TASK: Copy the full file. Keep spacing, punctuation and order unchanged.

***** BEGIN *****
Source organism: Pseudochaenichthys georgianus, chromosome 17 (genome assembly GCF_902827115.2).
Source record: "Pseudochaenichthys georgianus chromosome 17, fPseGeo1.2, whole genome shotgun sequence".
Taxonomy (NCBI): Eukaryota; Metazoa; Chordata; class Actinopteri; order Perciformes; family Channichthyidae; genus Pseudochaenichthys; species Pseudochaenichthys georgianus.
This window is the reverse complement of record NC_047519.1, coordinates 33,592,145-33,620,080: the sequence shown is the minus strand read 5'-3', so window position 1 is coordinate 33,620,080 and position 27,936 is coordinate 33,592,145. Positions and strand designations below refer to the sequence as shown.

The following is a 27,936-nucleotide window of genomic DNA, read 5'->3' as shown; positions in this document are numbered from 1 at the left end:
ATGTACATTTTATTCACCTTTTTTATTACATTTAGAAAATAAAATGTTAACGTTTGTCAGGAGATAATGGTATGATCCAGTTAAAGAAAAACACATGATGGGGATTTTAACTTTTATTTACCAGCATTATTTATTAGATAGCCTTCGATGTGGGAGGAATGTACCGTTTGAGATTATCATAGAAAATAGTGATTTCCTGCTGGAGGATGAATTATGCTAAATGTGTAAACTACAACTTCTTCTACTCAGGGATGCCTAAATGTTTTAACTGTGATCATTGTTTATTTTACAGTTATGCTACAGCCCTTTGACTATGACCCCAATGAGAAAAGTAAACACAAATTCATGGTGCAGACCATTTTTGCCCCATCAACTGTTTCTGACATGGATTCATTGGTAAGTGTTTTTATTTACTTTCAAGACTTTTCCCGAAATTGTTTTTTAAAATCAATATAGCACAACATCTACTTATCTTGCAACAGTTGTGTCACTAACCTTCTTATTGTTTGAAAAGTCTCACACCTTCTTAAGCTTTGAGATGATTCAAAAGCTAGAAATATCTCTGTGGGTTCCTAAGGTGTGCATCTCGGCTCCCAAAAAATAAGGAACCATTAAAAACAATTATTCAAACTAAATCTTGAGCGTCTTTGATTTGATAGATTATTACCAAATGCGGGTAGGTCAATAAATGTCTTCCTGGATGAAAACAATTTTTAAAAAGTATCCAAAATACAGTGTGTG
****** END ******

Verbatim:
Source organism: Pseudochaenichthys georgianus, chromosome 17 (genome assembly GCF_902827115.2).
Source record: "Pseudochaenichthys georgianus chromosome 17, fPseGeo1.2, whole genome shotgun sequence".
Taxonomy (NCBI): Eukaryota; Metazoa; Chordata; class Actinopteri; order Perciformes; family Channichthyidae; genus Pseudochaenichthys; species Pseudochaenichthys georgianus.
This window is the reverse complement of record NC_047519.1, coordinates 33,592,145-33,620,080: the sequence shown is the minus strand read 5'-3', so window position 1 is coordinate 33,620,080 and position 27,936 is coordinate 33,592,145. Positions and strand designations below refer to the sequence as shown.

The following is a 27,936-nucleotide window of genomic DNA, read 5'->3' as shown; positions in this document are numbered from 1 at the left end:
ATGTACATTTTATTCACCTTTTTTATTACATTTAGAAAATAAAATGTTAACGTTTGTCAGGAGATAATGGTATGATCCAGTTAAAGAAAAACACATGATGGGGATTTTAACTTTTATTTACCAGCATTATTTATTAGATAGCCTTCGATGTGGGAGGAATGTACCGTTTGAGATTATCATAGAAAATAGTGATTTCCTGCTGGAGGATGAATTATGCTAAATGTGTAAACTACAACTTCTTCTACTCAGGGATGCCTAAATGTTTTAACTGTGATCATTGTTTATTTTACAGTTATGCTACAGCCCTTTGACTATGACCCCAATGAGAAAAGTAAACACAAATTCATGGTGCAGACCATTTTTGCCCCATCAACTGTTTCTGACATGGATTCATTGGTAAGTGTTTTTATTTACTTTCAAGACTTTTCCCGAAATTGTTTTTTAAAATCAATATAGCACAACATCTACTTATCTTGCAACAGTTGTGTCACTAACCTTCTTATTGTTTGAAAAGTCTCACACCTTCTTAAGCTTTGAGATGATTCAAAAGCTAGAAATATCTCTGTGGGTTCCTAAGGTGTGCATCTCGGCTCCCAAAAAATAAGGAACCATTAAAAACAATTATTCAAACTAAATCTTGAGCGTCTTTGATTTGATAGATTATTACCAAATGCGGGTAGGTCAATAAATGTCTTCCTGGATGAAAACAATTTTTAAAAAGTATCCAAAATACAGTGTGTG